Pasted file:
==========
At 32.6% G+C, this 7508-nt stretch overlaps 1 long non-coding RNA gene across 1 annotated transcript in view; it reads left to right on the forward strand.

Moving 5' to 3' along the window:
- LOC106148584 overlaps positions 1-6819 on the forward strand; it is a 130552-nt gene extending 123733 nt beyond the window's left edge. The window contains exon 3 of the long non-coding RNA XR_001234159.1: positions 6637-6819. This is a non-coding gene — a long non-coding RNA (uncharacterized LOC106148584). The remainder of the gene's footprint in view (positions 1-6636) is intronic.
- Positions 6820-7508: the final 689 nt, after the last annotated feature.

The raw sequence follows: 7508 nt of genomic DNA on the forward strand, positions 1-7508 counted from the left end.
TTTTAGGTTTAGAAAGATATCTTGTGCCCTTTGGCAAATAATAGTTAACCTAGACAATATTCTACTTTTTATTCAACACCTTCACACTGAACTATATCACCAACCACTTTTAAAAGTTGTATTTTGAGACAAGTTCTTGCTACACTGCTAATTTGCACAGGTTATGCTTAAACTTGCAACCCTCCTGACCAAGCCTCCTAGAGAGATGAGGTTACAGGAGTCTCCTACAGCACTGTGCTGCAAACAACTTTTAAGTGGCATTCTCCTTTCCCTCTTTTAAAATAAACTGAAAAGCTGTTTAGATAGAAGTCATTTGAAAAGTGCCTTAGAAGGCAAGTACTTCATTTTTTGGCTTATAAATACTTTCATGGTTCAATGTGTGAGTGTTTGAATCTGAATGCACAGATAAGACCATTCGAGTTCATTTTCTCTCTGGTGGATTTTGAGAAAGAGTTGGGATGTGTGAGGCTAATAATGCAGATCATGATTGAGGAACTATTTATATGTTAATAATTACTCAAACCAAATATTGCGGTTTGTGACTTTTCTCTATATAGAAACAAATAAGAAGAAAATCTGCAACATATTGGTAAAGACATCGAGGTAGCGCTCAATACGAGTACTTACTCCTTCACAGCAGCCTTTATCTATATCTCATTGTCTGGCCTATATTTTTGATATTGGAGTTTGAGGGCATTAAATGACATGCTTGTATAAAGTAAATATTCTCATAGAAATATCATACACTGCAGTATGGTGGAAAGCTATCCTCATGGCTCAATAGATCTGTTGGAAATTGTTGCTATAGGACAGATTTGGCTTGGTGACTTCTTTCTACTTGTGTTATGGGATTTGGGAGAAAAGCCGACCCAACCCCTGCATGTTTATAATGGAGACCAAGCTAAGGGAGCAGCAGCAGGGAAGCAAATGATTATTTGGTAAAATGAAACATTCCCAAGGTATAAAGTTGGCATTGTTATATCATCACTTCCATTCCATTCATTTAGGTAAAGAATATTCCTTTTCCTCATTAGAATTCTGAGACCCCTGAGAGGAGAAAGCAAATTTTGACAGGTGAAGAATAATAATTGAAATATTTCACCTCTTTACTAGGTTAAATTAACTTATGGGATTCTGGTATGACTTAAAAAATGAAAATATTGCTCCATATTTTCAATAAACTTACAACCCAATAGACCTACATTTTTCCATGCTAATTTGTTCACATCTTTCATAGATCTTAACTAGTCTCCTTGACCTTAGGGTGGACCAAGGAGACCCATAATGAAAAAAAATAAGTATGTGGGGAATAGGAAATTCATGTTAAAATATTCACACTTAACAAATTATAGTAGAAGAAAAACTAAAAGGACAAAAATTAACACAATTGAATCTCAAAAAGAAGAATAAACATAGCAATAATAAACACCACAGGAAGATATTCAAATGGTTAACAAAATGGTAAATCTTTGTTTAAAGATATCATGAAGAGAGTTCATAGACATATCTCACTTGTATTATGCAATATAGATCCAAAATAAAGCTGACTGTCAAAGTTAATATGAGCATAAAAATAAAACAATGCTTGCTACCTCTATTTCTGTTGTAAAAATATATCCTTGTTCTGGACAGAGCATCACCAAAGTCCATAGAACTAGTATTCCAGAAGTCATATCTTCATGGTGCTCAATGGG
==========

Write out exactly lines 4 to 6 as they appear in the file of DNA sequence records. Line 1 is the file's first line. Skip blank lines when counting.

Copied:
- Positions 6820-7508: the final 689 nt, after the last annotated feature.

The raw sequence follows: 7508 nt of genomic DNA on the forward strand, positions 1-7508 counted from the left end.
TTTTAGGTTTAGAAAGATATCTTGTGCCCTTTGGCAAATAATAGTTAACCTAGACAATATTCTACTTTTTATTCAACACCTTCACACTGAACTATATCACCAACCACTTTTAAAAGTTGTATTTTGAGACAAGTTCTTGCTACACTGCTAATTTGCACAGGTTATGCTTAAACTTGCAACCCTCCTGACCAAGCCTCCTAGAGAGATGAGGTTACAGGAGTCTCCTACAGCACTGTGCTGCAAACAACTTTTAAGTGGCATTCTCCTTTCCCTCTTTTAAAATAAACTGAAAAGCTGTTTAGATAGAAGTCATTTGAAAAGTGCCTTAGAAGGCAAGTACTTCATTTTTTGGCTTATAAATACTTTCATGGTTCAATGTGTGAGTGTTTGAATCTGAATGCACAGATAAGACCATTCGAGTTCATTTTCTCTCTGGTGGATTTTGAGAAAGAGTTGGGATGTGTGAGGCTAATAATGCAGATCATGATTGAGGAACTATTTATATGTTAATAATTACTCAAACCAAATATTGCGGTTTGTGACTTTTCTCTATATAGAAACAAATAAGAAGAAAATCTGCAACATATTGGTAAAGACATCGAGGTAGCGCTCAATACGAGTACTTACTCCTTCACAGCAGCCTTTATCTATATCTCATTGTCTGGCCTATATTTTTGATATTGGAGTTTGAGGGCATTAAATGACATGCTTGTATAAAGTAAATATTCTCATAGAAATATCATACACTGCAGTATGGTGGAAAGCTATCCTCATGGCTCAATAGATCTGTTGGAAATTGTTGCTATAGGACAGATTTGGCTTGGTGACTTCTTTCTACTTGTGTTATGGGATTTGGGAGAAAAGCCGACCCAACCCCTGCATGTTTATAATGGAGACCAAGCTAAGGGAGCAGCAGCAGGGAAGCAAATGATTATTTGGTAAAATGAAACATTCCCAAGGTATAAAGTTGGCATTGTTATATCATCACTTCCATTCCATTCATTTAGGTAAAGAATATTCCTTTTCCTCATTAGAATTCTGAGACCCCTGAGAGGAGAAAGCAAATTTTGACAGGTGAAGAATAATAATTGAAATATTTCACCTCTTTACTAGGTTAAATTAACTTATGGGATTCTGGTATGACTTAAAAAATGAAAATATTGCTCCATATTTTCAATAAACTTACAACCCAATAGACCTACATTTTTCCATGCTAATTTGTTCACATCTTTCATAGATCTTAACTAGTCTCCTTGACCTTAGGGTGGACCAAGGAGACCCATAATGAAAAAAAATAAGTATGTGGGGAATAGGAAATTCATGTTAAAATATTCACACTTAACAAATTATAGTAGAAGAAAAACTAAAAGGACAAAAATTAACACAATTGAATCTCAAAAAGAAGAATAAACATAGCAATAATAAACACCACAGGAAGATATTCAAATGGTTAACAAAATGGTAAATCTTTGTTTAAAGATATCATGAAGAGAGTTCATAGACATATCTCACTTGTATTATGCAATATAGATCCAAAATAAAGCTGACTGTCAAAGTTAATATGAGCATAAAAATAAAACAATGCTTGCTACCTCTATTTCTGTTGTAAAAATATATCCTTGTTCTGGACAGAGCATCACCAAAGTCCATAGAACTAGTATTCCAGAAGTCATATCTTCATGGTGCTCAATGGG